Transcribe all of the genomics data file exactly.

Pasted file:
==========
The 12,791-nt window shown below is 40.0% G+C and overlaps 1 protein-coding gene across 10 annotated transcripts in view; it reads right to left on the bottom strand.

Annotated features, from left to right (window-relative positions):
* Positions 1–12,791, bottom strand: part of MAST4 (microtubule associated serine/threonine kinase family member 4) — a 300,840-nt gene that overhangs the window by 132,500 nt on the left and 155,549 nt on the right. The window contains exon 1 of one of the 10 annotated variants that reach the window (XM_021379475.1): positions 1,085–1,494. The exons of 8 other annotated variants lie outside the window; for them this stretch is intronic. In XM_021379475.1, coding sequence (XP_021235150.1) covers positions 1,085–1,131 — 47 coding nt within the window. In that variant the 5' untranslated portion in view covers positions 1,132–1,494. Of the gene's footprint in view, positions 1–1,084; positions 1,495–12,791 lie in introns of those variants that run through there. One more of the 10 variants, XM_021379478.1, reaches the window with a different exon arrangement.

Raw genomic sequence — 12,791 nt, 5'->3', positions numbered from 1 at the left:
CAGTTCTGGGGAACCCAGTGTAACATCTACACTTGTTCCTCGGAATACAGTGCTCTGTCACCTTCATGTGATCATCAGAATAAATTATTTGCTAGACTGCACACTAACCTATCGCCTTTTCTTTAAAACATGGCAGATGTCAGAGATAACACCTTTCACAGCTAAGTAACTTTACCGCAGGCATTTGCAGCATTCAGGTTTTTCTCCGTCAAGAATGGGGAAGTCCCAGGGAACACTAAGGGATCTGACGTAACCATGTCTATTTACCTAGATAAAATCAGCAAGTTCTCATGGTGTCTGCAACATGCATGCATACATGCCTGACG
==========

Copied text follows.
The 12,791-nt window shown below is 40.0% G+C and overlaps 1 protein-coding gene across 10 annotated transcripts in view; it reads right to left on the bottom strand.

Annotated features, from left to right (window-relative positions):
* Positions 1–12,791, bottom strand: part of MAST4 (microtubule associated serine/threonine kinase family member 4) — a 300,840-nt gene that overhangs the window by 132,500 nt on the left and 155,549 nt on the right. The window contains exon 1 of one of the 10 annotated variants that reach the window (XM_021379475.1): positions 1,085–1,494. The exons of 8 other annotated variants lie outside the window; for them this stretch is intronic. In XM_021379475.1, coding sequence (XP_021235150.1) covers positions 1,085–1,131 — 47 coding nt within the window. In that variant the 5' untranslated portion in view covers positions 1,132–1,494. Of the gene's footprint in view, positions 1–1,084; positions 1,495–12,791 lie in introns of those variants that run through there. One more of the 10 variants, XM_021379478.1, reaches the window with a different exon arrangement.

Raw genomic sequence — 12,791 nt, 5'->3', positions numbered from 1 at the left:
CAGTTCTGGGGAACCCAGTGTAACATCTACACTTGTTCCTCGGAATACAGTGCTCTGTCACCTTCATGTGATCATCAGAATAAATTATTTGCTAGACTGCACACTAACCTATCGCCTTTTCTTTAAAACATGGCAGATGTCAGAGATAACACCTTTCACAGCTAAGTAACTTTACCGCAGGCATTTGCAGCATTCAGGTTTTTCTCCGTCAAGAATGGGGAAGTCCCAGGGAACACTAAGGGATCTGACGTAACCATGTCTATTTACCTAGATAAAATCAGCAAGTTCTCATGGTGTCTGCAACATGCATGCATACATGCCTGACG